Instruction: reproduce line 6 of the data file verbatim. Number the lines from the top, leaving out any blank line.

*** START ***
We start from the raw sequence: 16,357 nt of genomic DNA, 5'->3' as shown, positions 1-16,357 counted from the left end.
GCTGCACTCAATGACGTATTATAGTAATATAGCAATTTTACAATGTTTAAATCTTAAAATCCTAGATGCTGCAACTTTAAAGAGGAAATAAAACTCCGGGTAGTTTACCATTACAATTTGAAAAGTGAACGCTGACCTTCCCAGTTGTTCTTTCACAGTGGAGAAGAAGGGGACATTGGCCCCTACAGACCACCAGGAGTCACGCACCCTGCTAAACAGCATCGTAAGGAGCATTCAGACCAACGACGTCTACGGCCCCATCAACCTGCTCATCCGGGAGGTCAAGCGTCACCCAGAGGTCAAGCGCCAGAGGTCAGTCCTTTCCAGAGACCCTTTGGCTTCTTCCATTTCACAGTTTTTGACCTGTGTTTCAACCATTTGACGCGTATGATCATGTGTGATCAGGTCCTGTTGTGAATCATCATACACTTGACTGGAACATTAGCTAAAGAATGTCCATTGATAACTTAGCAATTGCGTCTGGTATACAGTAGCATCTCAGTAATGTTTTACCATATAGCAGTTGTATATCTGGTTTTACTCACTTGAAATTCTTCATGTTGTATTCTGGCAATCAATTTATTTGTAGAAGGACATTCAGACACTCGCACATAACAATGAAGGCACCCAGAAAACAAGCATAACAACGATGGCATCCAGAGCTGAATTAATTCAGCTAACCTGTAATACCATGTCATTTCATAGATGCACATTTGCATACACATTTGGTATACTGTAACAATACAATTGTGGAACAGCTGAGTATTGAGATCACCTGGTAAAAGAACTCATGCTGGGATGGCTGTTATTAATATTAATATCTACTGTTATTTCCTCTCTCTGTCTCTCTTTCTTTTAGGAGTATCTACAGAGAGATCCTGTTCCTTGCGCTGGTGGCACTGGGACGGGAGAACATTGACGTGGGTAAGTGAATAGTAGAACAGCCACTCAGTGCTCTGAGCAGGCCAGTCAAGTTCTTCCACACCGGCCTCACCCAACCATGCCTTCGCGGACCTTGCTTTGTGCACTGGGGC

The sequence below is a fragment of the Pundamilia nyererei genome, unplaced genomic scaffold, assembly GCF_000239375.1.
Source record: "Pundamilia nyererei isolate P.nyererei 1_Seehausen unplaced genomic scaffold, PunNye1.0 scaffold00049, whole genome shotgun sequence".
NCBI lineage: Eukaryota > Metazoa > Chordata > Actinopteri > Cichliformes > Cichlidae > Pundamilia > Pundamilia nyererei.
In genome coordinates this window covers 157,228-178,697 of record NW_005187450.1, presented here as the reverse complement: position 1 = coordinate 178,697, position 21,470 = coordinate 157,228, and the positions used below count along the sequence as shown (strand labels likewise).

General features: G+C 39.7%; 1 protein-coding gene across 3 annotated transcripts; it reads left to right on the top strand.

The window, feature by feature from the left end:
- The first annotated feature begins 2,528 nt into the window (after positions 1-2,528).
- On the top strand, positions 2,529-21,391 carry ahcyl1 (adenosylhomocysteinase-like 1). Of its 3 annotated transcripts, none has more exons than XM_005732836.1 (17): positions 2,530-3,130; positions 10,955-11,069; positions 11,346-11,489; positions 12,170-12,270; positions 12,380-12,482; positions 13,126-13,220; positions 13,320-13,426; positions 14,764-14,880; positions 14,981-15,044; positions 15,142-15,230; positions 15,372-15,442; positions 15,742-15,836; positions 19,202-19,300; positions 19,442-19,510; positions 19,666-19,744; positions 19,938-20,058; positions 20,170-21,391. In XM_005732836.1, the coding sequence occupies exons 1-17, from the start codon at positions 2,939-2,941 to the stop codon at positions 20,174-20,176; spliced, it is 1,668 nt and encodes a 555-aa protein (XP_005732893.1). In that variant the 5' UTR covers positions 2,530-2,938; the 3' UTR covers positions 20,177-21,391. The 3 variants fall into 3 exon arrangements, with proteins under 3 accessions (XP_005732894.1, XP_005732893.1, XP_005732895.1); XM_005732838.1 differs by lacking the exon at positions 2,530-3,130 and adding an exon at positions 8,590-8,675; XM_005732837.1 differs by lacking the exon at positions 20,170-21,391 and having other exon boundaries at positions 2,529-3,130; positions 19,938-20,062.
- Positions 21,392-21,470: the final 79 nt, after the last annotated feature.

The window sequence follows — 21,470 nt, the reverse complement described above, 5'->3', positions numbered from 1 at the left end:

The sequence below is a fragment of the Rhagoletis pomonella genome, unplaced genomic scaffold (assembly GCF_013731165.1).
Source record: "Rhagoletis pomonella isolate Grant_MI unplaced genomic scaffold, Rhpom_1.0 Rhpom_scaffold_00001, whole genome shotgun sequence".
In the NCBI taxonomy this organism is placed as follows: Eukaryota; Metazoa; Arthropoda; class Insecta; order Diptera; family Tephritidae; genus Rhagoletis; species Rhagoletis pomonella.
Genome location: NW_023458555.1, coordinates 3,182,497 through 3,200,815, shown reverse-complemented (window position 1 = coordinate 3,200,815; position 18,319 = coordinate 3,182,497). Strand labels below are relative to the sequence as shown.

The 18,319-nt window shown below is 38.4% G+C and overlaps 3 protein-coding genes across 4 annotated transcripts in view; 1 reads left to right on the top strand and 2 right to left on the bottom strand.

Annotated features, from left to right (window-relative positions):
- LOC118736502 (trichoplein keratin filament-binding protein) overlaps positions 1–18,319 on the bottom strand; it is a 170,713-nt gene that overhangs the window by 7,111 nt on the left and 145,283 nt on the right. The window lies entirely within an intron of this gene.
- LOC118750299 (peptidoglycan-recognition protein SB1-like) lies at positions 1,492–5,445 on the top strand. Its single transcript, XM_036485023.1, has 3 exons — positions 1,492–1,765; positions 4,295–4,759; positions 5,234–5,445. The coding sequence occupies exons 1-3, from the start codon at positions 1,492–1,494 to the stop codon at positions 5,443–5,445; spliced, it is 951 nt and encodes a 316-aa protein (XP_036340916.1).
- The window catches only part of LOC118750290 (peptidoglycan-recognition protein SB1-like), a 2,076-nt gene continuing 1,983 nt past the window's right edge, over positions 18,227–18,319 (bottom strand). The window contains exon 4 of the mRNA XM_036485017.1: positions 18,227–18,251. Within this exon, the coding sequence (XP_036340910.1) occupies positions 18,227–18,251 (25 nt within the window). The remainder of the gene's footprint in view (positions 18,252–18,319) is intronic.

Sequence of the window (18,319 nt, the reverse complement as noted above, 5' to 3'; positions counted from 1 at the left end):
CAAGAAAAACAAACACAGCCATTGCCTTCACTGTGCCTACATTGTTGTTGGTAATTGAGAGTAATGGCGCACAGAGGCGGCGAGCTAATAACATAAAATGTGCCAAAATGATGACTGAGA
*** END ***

In genome coordinates this window covers 157,228-178,697 of record NW_005187450.1, presented here as the reverse complement: position 1 = coordinate 178,697, position 21,470 = coordinate 157,228, and the positions used below count along the sequence as shown (strand labels likewise).